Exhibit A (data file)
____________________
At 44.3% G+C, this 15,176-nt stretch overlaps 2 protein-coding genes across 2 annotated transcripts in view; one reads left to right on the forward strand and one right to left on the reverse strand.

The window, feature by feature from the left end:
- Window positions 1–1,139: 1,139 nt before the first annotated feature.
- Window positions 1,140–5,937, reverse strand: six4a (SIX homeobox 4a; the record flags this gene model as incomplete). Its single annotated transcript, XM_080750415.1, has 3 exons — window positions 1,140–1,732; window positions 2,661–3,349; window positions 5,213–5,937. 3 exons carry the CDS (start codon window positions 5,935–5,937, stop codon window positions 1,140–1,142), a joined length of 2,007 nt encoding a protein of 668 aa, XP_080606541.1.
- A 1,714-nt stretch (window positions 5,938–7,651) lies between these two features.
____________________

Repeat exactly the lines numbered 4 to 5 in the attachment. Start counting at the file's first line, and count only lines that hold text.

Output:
- Window positions 1,140–5,937, reverse strand: six4a (SIX homeobox 4a; the record flags this gene model as incomplete). Its single annotated transcript, XM_080750415.1, has 3 exons — window positions 1,140–1,732; window positions 2,661–3,349; window positions 5,213–5,937. 3 exons carry the CDS (start codon window positions 5,935–5,937, stop codon window positions 1,140–1,142), a joined length of 2,007 nt encoding a protein of 668 aa, XP_080606541.1.
- A 1,714-nt stretch (window positions 5,938–7,651) lies between these two features.